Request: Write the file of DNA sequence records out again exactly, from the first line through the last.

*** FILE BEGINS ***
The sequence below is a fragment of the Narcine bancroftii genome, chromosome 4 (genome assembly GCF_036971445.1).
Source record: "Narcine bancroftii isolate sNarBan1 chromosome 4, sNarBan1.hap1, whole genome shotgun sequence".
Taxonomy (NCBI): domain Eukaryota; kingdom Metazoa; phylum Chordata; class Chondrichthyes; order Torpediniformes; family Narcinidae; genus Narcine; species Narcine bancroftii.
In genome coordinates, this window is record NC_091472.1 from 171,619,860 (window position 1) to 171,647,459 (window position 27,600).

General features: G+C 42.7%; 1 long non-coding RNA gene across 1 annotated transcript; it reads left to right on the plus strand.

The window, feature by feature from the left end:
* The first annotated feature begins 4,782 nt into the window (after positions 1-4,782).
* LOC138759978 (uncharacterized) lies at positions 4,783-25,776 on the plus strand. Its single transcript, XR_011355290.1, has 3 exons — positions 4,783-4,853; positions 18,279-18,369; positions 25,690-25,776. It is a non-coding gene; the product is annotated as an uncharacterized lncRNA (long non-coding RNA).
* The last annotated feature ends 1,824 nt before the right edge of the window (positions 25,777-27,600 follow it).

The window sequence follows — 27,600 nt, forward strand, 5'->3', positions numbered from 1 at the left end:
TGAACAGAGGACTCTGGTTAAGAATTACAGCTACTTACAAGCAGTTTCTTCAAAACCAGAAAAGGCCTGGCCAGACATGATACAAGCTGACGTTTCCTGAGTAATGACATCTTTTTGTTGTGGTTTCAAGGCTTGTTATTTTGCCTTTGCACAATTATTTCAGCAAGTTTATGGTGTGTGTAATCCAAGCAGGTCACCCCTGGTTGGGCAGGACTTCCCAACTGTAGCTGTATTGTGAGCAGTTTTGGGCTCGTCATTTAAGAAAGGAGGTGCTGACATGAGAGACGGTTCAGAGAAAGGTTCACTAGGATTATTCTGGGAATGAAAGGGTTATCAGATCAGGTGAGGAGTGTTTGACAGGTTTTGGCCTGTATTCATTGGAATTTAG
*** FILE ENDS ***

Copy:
The sequence below is a fragment of the Narcine bancroftii genome, chromosome 4 (genome assembly GCF_036971445.1).
Source record: "Narcine bancroftii isolate sNarBan1 chromosome 4, sNarBan1.hap1, whole genome shotgun sequence".
Taxonomy (NCBI): domain Eukaryota; kingdom Metazoa; phylum Chordata; class Chondrichthyes; order Torpediniformes; family Narcinidae; genus Narcine; species Narcine bancroftii.
In genome coordinates, this window is record NC_091472.1 from 171,619,860 (window position 1) to 171,647,459 (window position 27,600).

General features: G+C 42.7%; 1 long non-coding RNA gene across 1 annotated transcript; it reads left to right on the plus strand.

The window, feature by feature from the left end:
* The first annotated feature begins 4,782 nt into the window (after positions 1-4,782).
* LOC138759978 (uncharacterized) lies at positions 4,783-25,776 on the plus strand. Its single transcript, XR_011355290.1, has 3 exons — positions 4,783-4,853; positions 18,279-18,369; positions 25,690-25,776. It is a non-coding gene; the product is annotated as an uncharacterized lncRNA (long non-coding RNA).
* The last annotated feature ends 1,824 nt before the right edge of the window (positions 25,777-27,600 follow it).

The window sequence follows — 27,600 nt, forward strand, 5'->3', positions numbered from 1 at the left end:
TGAACAGAGGACTCTGGTTAAGAATTACAGCTACTTACAAGCAGTTTCTTCAAAACCAGAAAAGGCCTGGCCAGACATGATACAAGCTGACGTTTCCTGAGTAATGACATCTTTTTGTTGTGGTTTCAAGGCTTGTTATTTTGCCTTTGCACAATTATTTCAGCAAGTTTATGGTGTGTGTAATCCAAGCAGGTCACCCCTGGTTGGGCAGGACTTCCCAACTGTAGCTGTATTGTGAGCAGTTTTGGGCTCGTCATTTAAGAAAGGAGGTGCTGACATGAGAGACGGTTCAGAGAAAGGTTCACTAGGATTATTCTGGGAATGAAAGGGTTATCAGATCAGGTGAGGAGTGTTTGACAGGTTTTGGCCTGTATTCATTGGAATTTAG